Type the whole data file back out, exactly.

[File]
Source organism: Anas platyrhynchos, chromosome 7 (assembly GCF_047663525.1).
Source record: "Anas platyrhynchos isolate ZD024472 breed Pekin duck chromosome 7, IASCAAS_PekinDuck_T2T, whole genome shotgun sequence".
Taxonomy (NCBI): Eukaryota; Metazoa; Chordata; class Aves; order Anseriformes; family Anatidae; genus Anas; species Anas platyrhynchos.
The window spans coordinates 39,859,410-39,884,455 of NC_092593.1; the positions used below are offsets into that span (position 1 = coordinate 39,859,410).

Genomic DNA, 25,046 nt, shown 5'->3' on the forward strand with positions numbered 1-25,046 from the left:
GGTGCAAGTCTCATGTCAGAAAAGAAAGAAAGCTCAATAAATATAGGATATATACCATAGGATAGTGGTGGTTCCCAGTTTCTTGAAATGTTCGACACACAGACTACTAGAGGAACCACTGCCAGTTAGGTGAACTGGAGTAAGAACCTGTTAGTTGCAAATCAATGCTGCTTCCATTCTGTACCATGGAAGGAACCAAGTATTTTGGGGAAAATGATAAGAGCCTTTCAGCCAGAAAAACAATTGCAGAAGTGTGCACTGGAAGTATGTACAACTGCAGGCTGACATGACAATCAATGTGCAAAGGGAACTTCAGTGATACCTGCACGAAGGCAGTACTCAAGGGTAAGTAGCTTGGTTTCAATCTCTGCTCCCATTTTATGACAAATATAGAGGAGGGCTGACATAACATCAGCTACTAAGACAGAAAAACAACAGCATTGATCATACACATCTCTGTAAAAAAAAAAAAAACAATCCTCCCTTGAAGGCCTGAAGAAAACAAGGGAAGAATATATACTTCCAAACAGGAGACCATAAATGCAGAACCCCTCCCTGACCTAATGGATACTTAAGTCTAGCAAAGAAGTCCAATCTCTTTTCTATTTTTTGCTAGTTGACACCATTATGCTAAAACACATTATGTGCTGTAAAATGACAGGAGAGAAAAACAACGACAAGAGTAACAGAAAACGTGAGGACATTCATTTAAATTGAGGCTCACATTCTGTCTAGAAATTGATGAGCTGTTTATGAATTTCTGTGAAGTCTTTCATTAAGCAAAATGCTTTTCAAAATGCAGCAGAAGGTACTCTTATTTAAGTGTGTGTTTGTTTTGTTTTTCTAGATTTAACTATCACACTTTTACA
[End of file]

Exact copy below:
Source organism: Anas platyrhynchos, chromosome 7 (assembly GCF_047663525.1).
Source record: "Anas platyrhynchos isolate ZD024472 breed Pekin duck chromosome 7, IASCAAS_PekinDuck_T2T, whole genome shotgun sequence".
Taxonomy (NCBI): Eukaryota; Metazoa; Chordata; class Aves; order Anseriformes; family Anatidae; genus Anas; species Anas platyrhynchos.
The window spans coordinates 39,859,410-39,884,455 of NC_092593.1; the positions used below are offsets into that span (position 1 = coordinate 39,859,410).

Genomic DNA, 25,046 nt, shown 5'->3' on the forward strand with positions numbered 1-25,046 from the left:
GGTGCAAGTCTCATGTCAGAAAAGAAAGAAAGCTCAATAAATATAGGATATATACCATAGGATAGTGGTGGTTCCCAGTTTCTTGAAATGTTCGACACACAGACTACTAGAGGAACCACTGCCAGTTAGGTGAACTGGAGTAAGAACCTGTTAGTTGCAAATCAATGCTGCTTCCATTCTGTACCATGGAAGGAACCAAGTATTTTGGGGAAAATGATAAGAGCCTTTCAGCCAGAAAAACAATTGCAGAAGTGTGCACTGGAAGTATGTACAACTGCAGGCTGACATGACAATCAATGTGCAAAGGGAACTTCAGTGATACCTGCACGAAGGCAGTACTCAAGGGTAAGTAGCTTGGTTTCAATCTCTGCTCCCATTTTATGACAAATATAGAGGAGGGCTGACATAACATCAGCTACTAAGACAGAAAAACAACAGCATTGATCATACACATCTCTGTAAAAAAAAAAAAAACAATCCTCCCTTGAAGGCCTGAAGAAAACAAGGGAAGAATATATACTTCCAAACAGGAGACCATAAATGCAGAACCCCTCCCTGACCTAATGGATACTTAAGTCTAGCAAAGAAGTCCAATCTCTTTTCTATTTTTTGCTAGTTGACACCATTATGCTAAAACACATTATGTGCTGTAAAATGACAGGAGAGAAAAACAACGACAAGAGTAACAGAAAACGTGAGGACATTCATTTAAATTGAGGCTCACATTCTGTCTAGAAATTGATGAGCTGTTTATGAATTTCTGTGAAGTCTTTCATTAAGCAAAATGCTTTTCAAAATGCAGCAGAAGGTACTCTTATTTAAGTGTGTGTTTGTTTTGTTTTTCTAGATTTAACTATCACACTTTTACA